Judges Stand: They Loved Derby Winner at Mt. Washington; He Is the Favorite on the Hilltop, Too; How Will Pimliconians Receive Silky?, Daily Racing Form, 1958-05-07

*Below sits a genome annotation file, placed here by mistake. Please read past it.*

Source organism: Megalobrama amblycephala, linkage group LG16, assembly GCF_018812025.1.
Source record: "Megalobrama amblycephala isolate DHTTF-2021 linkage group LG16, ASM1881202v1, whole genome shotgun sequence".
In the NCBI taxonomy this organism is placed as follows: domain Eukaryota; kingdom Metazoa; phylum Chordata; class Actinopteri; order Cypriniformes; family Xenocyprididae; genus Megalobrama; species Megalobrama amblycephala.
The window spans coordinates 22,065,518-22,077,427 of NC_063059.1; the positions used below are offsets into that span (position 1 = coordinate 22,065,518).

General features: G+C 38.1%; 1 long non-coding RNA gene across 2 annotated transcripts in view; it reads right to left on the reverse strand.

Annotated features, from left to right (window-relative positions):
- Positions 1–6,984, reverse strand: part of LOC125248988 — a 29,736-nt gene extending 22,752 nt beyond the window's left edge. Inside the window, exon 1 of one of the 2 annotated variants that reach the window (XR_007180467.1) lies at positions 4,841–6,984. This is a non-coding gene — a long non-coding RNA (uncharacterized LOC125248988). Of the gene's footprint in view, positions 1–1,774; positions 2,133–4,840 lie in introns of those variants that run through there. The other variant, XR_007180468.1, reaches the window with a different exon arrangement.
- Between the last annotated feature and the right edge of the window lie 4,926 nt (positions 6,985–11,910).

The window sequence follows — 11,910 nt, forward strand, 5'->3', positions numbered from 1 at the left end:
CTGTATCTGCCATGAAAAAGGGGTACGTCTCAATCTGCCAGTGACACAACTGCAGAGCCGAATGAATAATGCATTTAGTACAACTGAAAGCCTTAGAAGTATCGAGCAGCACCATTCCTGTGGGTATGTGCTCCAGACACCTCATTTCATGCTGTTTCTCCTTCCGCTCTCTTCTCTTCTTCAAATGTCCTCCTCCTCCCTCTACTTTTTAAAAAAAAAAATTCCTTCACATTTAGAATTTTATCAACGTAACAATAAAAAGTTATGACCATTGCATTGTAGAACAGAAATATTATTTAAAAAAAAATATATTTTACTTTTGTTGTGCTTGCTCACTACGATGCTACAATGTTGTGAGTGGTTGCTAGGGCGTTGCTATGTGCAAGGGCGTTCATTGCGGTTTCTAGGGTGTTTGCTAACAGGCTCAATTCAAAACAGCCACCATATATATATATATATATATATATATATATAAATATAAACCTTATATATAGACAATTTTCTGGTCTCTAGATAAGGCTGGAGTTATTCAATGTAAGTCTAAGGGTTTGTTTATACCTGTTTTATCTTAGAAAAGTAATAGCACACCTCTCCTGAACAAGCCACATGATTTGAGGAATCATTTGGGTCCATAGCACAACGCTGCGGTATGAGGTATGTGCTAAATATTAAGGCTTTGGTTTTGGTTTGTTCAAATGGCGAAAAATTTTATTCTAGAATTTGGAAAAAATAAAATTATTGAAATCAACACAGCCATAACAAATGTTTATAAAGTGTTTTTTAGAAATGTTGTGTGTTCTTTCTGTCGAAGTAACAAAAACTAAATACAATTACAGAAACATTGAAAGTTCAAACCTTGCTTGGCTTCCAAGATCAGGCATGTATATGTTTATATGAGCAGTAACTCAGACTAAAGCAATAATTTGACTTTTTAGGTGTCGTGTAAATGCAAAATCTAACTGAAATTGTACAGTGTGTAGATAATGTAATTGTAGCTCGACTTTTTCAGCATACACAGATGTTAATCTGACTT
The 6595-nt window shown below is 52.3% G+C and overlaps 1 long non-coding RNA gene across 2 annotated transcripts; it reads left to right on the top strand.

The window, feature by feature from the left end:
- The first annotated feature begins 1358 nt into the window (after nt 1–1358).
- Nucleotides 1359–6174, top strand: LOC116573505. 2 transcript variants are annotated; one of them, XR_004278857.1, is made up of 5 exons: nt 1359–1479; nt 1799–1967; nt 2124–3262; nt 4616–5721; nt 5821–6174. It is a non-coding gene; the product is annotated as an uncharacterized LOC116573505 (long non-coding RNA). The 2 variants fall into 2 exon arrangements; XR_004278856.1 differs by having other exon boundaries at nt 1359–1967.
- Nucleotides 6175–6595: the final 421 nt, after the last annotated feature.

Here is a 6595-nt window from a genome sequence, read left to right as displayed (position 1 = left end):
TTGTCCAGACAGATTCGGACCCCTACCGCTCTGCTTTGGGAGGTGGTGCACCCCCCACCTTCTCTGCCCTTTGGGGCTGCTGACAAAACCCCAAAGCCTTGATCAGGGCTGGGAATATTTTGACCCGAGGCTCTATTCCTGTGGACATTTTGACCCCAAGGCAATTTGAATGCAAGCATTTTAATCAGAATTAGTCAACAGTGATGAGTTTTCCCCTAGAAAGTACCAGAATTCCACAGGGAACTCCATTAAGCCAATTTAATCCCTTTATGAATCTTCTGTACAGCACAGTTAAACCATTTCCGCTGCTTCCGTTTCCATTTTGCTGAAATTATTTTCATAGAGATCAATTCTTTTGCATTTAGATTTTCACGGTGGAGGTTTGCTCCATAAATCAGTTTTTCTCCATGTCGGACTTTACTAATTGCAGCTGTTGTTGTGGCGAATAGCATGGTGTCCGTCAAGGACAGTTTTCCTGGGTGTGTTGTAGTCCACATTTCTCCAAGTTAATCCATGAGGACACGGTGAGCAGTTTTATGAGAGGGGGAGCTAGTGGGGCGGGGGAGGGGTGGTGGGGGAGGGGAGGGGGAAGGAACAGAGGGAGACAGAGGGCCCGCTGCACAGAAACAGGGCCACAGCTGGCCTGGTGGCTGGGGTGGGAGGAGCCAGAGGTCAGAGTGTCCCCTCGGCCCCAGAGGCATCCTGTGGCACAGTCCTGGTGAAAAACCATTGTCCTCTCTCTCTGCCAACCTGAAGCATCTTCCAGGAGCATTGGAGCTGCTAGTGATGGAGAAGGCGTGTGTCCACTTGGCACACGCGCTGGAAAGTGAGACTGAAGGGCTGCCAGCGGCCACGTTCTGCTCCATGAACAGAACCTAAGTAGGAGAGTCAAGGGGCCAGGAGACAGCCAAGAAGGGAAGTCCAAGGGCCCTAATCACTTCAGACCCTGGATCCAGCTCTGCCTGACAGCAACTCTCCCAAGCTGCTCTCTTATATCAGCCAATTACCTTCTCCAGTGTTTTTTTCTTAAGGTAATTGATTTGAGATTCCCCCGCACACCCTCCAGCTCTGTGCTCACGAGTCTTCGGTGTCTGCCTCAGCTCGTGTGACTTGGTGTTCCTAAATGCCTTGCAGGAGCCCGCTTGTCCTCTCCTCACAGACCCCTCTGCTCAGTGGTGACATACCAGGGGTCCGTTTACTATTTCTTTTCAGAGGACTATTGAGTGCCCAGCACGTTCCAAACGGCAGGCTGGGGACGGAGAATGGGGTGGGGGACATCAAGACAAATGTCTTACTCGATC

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Judges Stand I By Charles Hatton They Loved Derby Winnervat Mt Washington He Is the Favorite on the Hilltop Too How Will Pimliconians Receive Silky SilkyPIMLICO PIMLICO Baltimore Md May 6 Mrs Gene Markeys sleek brown Tim Tarn a colt who has been moving mountains this spring came to the Old Hilltop today He is looking in on Pimlico and the Preakness en route to the Triple Crown in the weight car ¬ rying opinions of many veteran racing men Despite unseasonable cold and a slanting rain a num ¬ ber of the good burghers of sleepy Mt Washington a whistle stop serving as the Pimlico siding joined a phalanx of photogra ¬ phers and newsmen to welcome the patrician son of Tom Fool and Two Lea Jovial Jimmy Jones had motored over from Garden State to supervise things and commented He shipped all right and will take it easy a few days Reflecting on his historic 10 furlongs in going the stable boys called a gut puller last Saturday and his 27 hours on the rattling swaying train it is understandable if the colt has seen all he cares to of the trainer for a while No serious work is likely to be required of Tim Tarn until next week though he was more alert than listless on arrival and was less light in the back ribs than antici ¬ pated Walter Perkins the retiring young man who rubs Timmy and lias since he came to the training stable observes he will eat 10 quarts a day and that after the Derby he mowed a lawn for track superintendent Tom Young at the Downs As a sort of aperitif Tun Tarn likes candy Regular bon bon buddy to exercise boy Joe Swart whom he mooches for these tidbits Chatting of his wonderful disposition and well inte ¬ grated personality Swart had one reservation He is never mean the wizened little man said but when he wants to play he can move faster than Wyatt Earp can draw Customarily Tim Tarn carries 130 to 131 pounds at exercise galloping and breezing in the morning r Disposition and Ability Reflect Pedigree PedigreeOf Of course the great thing about the Markeys pro tern champion is that his good breeding shows rSo clearly in his disposition arid ability and that he is so perfectly coordinated that what he does in compe ¬ tition comes under the heading of terpsichore rather than action actionDoes Does anyone care to deny now Tom Fool is one of the most promising young sires seen in America in decades Chatting of him with Clarkson Beard who manages ambassador Jock Whitneys Greentree Farm we learned that Timmy and George Wideners Futurity winner Jester were developed from a first crop of just nine twoyearolds in training last season Of these only four have started There were two more in England EnglandThe The present crop of Tom Fool twoyearolds num ¬ bers 23 Five will race for Greentree We have three nice fillies by him put of Bimlette Bold Anna and Blackball Beard said and there is a colt out of Queen Caroline CarolineThe The Markeys are sending Miz Clementine to Tom Fool this season Other outside mares the track crowds may remember include Lebkuchen Imprudence Crown let Ballarina Honeys Gal Striking and Jesters dam Golden Apple From the Aly Khans and John Gal breaths stud comes Dynasty There is also Nasrullahs sister Rivaz a clever twoyearold filly in England some years ago All the Tom Fools resemble him in one way or another Beard observes He breeds rather big and most of them have his good coupling and strength over the loin Nothing slack about them there as a rule Tom Fool has grown into a horse 16 hands and a half an inch at the wither Withhold Judgment on Current Crop V VBut But we digress The point is Tim Tarn is here ready to inject a 16 and a half hands element of contention into this 82d Preakness They loved him at Mt Wash ¬ ington and he is the favorite on the Hilltop HilltopEddie Eddie Arcaro questions this generation of three Vearolds is any great shakes and considers Tim Tarn the best of them at the moment It is easy to agree with the latter half of this summation We prefer to reserve judgment on them as an age division After all Social Outcast was only a sparring partner for Dancer at three Exterminator was just another mud horse a longshot Derby winner at this phase of his development and Stymie was being unobtrusive At the same time we are not yet prepared to categorize Tim Tani with the duly canonized great Derby winners we have seen performers like Citation Exterminator Old Rosebud and Count Fleet But what does it really matter Tim Tarn and company are vividly contempp raryAnd they will one may hope be seen by more victims of hippomania than ever saw any of the 83 other Derby winners t But pur purpose here is not to heckle Arcaro We I have a profound respect for his judgment His indict ¬ ment only reminds us that we are about to conduct an engrossing little experiment here on the Hilltop The TheContinucd Continucd on Page FortyTwo i i t J t t I I J i i v t JUDGES STAND STANDBy By CHARLES HATTON Continued from Page Five Fivequestion question is Will they love Silky at Pimlico as they did on the Downs Will the Pimli conians the home folks in California the fascinated subway riders in Manhattan forgive him the Derby Until then he was j the most exciting performer the modern turf has produced But was the legend of Silky buried under a mile and a quarter of mud and a heap of torn tote tickets like a mountain of broken dreams back at the Downs last Saturday SaturdayArcaro Arcaro says feelingly I am glad Silkys going to the Preakness Hes entitled to the chance Ive seen him run in California and I know he is a better horse than he showed in the Derby t tHundreds Hundreds of Baltimore hotel rooms have been reserved and the largest advance sale of Preakness seats in history transacted by people eager to see Silky or who were interested until 5 p m last Saturday Many attempted to make his appearance a pro ¬ viso like an if coming bet the MJC would produce him Now Silky is due mo ¬ mentarily at nearby Mt Washington sta ¬ tion coming on from the scene of his Waterloo or crime depending on your temperament and where your sympathies lay layWill Will Pimliconians form a small army of devoted Silky fans to follow him like an elite guard back and forth to the course in the mornings and crowd in bugeyed adulation about his dressing room Char ¬ ley Johnson likes to think he will prove so irresistibly fascinating It is not clear to hard bitten sophisticates just what this spell is that Silky has been weaving It is too subtle for them They much prefer Tim Tarn a horsemans horse horsePerhaps Perhaps Joe Fan sees in Silky the under ¬ dog he is from a long line of losers who rises above his station in life and identi ¬ fies with him Perhaps they are enthralled by the sheen of his golden coat and awed by his gargantuan size 162 at the wi ¬ ther 76 inches at the girth 1200 pounds on the scale Perhaps they are exhilirated by his pulverizing runs turning imminent defeat into victory coming in like gang busters in the providential nick of time Possibly it is a combination of these things Whatever it is or was we are heartily in favor of it Silky has done tilings to racing interest only the National Association of State Chemists could dis v approve approveTurf Turf ana The Aly Khan tells us he hopes to find time for the Preakness His Aman te a ranking candidateMor the Epsom jOaks is by Tulyars sire Tehran out of a Itnare of the rare family of Blandford It took Tim Tarn just 70 yards of concen ¬ tration on his work todispose of Lincoln Road Mrs Gene Markeys intelligent colt knew he had won before anybody else rea ¬ lized this and up went his ears right on the post Both Silky and Tim Tarn come of mares traceable to C V Whitneys stud the former going back to Afternoon the latter to Blessings Marse Tom Healey always liked getting Blessings foals to train They all can run Mrs Markey is much better after her untimely at ¬ tack of the flu Had to enter the hospital immediately after the Derby last year Pat Caudill who plated Tim Tarn for the Derby tells us the colt has much better feet than had his dam Two Lea Long range weather casters are reassuring the track will be fast for the Preakness The going was like putty for the Derby though we never saw the Downs in a happier mood and it was one of those impossibly bril ¬ liant May afternoons The language is not only alive our old boss Marse Henry Watterson would say it needs its mouth washed out with soap Headline in a Balti ¬ more daily screamed Derby Tim Tarn Win It